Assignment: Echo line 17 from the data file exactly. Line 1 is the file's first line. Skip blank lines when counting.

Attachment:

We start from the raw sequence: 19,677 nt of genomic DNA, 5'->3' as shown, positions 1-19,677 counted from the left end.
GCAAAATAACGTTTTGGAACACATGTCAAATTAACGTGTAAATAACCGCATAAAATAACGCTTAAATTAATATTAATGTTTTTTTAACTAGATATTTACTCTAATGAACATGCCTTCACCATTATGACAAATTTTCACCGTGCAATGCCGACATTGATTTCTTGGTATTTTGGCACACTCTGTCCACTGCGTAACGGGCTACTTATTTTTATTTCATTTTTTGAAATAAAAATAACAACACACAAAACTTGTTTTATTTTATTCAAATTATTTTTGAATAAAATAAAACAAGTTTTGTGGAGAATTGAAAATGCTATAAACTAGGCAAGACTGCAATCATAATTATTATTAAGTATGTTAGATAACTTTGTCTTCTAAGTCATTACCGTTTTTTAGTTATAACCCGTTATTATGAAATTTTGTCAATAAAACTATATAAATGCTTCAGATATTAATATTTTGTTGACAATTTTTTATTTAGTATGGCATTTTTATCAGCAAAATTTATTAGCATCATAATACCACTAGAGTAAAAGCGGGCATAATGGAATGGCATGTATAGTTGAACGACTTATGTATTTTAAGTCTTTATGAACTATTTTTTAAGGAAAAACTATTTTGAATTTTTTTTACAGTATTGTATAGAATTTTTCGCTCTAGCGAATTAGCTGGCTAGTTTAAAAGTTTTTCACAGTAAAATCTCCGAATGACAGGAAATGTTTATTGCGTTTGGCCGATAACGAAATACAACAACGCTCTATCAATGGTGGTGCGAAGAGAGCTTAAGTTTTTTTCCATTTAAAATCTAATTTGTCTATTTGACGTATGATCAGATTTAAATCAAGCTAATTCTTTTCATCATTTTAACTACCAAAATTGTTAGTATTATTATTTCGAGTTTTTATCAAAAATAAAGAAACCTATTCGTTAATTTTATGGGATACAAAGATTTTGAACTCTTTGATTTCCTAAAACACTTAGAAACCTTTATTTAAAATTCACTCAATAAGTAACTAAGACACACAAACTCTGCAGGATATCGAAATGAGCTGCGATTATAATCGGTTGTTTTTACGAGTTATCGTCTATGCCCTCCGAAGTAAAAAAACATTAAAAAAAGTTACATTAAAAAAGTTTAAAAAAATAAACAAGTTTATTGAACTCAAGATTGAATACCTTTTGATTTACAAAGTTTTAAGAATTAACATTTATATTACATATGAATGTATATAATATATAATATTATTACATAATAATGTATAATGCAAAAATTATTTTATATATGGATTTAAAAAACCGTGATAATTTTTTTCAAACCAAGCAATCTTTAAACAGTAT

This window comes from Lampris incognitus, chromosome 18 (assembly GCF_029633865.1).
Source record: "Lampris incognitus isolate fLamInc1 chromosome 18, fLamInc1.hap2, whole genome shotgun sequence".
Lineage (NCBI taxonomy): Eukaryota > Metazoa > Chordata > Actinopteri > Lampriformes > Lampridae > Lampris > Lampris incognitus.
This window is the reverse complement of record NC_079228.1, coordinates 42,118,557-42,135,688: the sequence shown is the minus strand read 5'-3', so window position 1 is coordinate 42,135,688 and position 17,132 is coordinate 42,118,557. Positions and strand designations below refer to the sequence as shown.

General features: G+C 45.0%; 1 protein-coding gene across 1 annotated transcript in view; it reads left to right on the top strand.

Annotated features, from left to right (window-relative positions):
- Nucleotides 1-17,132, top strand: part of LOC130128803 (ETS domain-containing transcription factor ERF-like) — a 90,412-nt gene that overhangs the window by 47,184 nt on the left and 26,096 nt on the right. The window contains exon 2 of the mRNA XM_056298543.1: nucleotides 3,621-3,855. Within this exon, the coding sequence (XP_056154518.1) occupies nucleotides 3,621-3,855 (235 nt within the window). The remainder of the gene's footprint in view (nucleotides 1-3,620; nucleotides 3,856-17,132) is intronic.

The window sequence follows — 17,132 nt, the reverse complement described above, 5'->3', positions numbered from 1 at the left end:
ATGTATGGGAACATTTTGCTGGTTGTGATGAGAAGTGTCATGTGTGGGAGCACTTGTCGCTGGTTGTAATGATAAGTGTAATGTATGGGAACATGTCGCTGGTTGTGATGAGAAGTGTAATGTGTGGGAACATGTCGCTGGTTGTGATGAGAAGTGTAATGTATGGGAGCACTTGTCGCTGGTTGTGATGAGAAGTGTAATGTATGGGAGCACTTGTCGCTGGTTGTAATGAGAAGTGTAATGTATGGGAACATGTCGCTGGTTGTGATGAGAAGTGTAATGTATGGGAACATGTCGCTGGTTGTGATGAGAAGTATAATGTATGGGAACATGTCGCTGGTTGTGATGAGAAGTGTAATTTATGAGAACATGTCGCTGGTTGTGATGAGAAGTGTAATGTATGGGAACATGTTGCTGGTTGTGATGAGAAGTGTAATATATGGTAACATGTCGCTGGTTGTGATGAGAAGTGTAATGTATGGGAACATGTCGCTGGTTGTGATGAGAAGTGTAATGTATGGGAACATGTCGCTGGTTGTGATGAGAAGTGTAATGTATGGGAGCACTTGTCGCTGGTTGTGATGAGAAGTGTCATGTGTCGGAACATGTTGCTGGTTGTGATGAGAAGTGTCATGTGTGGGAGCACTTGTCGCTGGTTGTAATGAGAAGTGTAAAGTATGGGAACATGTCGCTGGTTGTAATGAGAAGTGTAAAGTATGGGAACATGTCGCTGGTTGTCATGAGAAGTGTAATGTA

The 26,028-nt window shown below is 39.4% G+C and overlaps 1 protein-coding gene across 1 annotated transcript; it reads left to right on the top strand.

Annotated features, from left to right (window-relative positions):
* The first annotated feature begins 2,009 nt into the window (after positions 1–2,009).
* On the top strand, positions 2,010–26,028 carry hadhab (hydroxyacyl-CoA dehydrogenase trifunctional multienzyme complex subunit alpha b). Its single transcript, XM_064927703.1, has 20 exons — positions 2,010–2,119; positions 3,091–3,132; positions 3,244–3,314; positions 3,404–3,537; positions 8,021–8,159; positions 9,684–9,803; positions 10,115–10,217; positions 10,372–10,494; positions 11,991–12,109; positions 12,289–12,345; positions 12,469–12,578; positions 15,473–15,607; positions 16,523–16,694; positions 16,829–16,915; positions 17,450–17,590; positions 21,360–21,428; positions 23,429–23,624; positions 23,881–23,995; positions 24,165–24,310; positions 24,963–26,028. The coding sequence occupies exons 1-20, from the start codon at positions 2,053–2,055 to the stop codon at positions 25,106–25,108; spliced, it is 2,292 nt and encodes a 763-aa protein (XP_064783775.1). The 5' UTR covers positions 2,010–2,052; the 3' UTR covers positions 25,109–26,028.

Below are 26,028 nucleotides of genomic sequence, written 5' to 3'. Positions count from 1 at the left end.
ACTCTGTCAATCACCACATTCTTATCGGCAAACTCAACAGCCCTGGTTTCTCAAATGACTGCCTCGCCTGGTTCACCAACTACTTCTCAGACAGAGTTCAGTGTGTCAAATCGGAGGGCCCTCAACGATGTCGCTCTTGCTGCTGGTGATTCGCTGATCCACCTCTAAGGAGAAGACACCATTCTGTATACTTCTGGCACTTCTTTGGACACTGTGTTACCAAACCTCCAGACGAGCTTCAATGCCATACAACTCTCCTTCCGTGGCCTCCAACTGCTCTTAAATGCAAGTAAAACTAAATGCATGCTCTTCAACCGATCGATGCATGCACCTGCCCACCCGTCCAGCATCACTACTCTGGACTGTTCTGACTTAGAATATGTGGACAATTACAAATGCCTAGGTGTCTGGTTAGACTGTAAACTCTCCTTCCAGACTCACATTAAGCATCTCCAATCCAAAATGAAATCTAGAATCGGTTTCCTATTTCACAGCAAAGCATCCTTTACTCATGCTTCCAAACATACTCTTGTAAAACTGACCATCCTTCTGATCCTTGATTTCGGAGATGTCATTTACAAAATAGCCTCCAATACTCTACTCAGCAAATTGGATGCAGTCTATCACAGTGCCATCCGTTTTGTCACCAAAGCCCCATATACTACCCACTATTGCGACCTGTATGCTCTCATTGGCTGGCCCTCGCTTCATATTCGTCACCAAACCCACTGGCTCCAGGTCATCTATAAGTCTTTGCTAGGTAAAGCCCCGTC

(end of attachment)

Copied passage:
ACTCTGTCAATCACCACATTCTTATCGGCAAACTCAACAGCCCTGGTTTCTCAAATGACTGCCTCGCCTGGTTCACCAACTACTTCTCAGACAGAGTTCAGTGTGTCAAATCGGAGGGCCCTCAACGATGTCGCTCTTGCTGCTGGTGATTCGCTGATCCACCTCTAAGGAGAAGACACCATTCTGTATACTTCTGGCACTTCTTTGGACACTGTGTTACCAAACCTCCAGACGAGCTTCAATGCCATACAACTCTCCTTCCGTGGCCTCCAACTGCTCTTAAATGCAAGTAAAACTAAATGCATGCTCTTCAACCGATCGATGCATGCACCTGCCCACCCGTCCAGCATCACTACTCTGGACTGTTCTGACTTAGAATATGTGGACAATTACAAATGCCTAGGTGTCTGGTTAGACTGTAAACTCTCCTTCCAGACTCACATTAAGCATCTCCAATCCAAAATGAAATCTAGAATCGGTTTCCTATTTCACAGCAAAGCATCCTTTACTCATGCTTCCAAACATACTCTTGTAAAACTGACCATCCTTCTGATCCTTGATTTCGGAGATGTCATTTACAAAATAGCCTCCAATACTCTACTCAGCAAATTGGATGCAGTCTATCACAGTGCCATCCGTTTTGTCACCAAAGCCCCATATACTACCCACTATTGCGACCTGTATGCTCTCATTGGCTGGCCCTCGCTTCATATTCGTCACCAAACCCACTGGCTCCAGGTCATCTATAAGTCTTTGCTAGGTAAAGCCCCGTC